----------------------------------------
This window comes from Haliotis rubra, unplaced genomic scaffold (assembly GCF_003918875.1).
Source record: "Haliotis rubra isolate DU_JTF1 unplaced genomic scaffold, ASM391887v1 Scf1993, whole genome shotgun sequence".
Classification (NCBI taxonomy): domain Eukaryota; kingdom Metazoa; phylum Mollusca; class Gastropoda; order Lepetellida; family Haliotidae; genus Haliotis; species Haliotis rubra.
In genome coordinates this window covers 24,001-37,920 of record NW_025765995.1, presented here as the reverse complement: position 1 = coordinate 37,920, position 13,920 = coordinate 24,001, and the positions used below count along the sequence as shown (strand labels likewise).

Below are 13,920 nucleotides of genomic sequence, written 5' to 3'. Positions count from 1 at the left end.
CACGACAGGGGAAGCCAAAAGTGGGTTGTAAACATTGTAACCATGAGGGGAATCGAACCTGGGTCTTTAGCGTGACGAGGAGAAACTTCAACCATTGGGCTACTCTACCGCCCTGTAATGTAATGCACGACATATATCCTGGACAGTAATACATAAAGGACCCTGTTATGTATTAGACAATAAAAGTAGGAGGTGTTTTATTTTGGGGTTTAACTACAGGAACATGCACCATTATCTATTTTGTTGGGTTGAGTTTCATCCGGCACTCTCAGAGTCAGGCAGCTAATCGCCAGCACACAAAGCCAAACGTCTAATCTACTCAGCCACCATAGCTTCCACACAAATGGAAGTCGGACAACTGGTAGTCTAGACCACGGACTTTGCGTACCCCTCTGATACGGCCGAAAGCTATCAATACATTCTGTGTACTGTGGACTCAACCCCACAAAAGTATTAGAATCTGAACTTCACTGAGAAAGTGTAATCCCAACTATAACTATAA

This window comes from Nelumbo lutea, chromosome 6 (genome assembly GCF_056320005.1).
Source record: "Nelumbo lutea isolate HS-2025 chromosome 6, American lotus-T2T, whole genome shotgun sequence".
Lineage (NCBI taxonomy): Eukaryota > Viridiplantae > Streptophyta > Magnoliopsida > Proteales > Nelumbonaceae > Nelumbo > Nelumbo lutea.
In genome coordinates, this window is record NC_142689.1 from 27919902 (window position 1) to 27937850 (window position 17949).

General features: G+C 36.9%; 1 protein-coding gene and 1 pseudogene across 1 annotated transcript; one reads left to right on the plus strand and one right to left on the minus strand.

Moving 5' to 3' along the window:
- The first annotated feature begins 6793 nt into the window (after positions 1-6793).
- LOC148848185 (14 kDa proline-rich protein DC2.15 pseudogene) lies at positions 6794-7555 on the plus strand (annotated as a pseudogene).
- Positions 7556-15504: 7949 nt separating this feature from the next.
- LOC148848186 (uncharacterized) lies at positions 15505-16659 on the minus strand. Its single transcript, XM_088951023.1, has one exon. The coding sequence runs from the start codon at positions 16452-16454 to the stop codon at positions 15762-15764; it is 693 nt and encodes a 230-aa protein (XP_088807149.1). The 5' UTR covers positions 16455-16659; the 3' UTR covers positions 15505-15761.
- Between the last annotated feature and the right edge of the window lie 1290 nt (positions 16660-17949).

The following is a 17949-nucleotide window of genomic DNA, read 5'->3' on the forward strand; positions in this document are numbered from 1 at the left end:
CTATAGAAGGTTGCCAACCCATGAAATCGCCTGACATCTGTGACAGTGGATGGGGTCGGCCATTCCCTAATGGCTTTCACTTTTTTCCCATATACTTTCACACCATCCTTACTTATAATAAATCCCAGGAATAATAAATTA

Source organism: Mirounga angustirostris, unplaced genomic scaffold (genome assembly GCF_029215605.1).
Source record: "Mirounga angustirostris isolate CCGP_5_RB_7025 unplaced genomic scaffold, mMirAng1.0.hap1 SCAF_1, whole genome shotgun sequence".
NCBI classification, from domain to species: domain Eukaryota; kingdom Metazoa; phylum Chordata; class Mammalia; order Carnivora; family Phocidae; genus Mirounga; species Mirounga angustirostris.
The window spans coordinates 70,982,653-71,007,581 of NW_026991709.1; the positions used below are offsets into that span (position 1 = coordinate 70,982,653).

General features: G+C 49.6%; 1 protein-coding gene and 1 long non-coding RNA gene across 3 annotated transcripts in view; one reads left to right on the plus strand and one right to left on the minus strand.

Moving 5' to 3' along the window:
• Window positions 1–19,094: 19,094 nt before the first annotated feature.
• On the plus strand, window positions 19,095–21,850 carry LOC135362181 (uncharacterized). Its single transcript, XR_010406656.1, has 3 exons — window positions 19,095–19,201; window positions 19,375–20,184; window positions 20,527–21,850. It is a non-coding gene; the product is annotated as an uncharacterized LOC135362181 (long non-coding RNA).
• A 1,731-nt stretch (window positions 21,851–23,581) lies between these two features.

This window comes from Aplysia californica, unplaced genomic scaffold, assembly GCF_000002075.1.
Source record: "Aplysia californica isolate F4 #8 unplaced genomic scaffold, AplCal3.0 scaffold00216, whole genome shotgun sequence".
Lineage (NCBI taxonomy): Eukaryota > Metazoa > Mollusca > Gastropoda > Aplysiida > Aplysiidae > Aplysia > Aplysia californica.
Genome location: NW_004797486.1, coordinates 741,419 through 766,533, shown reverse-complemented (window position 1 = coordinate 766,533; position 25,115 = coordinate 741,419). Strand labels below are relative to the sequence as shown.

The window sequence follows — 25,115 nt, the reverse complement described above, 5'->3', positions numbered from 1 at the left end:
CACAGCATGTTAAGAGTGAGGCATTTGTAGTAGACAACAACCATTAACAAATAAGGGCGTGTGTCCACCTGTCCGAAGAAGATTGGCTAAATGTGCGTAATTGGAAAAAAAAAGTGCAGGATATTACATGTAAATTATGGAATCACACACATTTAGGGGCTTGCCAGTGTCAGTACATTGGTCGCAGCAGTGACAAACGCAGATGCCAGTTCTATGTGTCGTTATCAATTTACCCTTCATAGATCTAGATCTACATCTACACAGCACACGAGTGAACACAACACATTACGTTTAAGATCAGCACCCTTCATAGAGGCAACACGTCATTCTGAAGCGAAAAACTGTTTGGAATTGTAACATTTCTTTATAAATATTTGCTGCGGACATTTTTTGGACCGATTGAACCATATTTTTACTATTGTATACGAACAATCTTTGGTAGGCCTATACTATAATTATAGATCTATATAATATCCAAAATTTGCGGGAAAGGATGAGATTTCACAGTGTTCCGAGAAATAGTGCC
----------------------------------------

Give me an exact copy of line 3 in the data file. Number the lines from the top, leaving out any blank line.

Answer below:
Classification (NCBI taxonomy): domain Eukaryota; kingdom Metazoa; phylum Mollusca; class Gastropoda; order Lepetellida; family Haliotidae; genus Haliotis; species Haliotis rubra.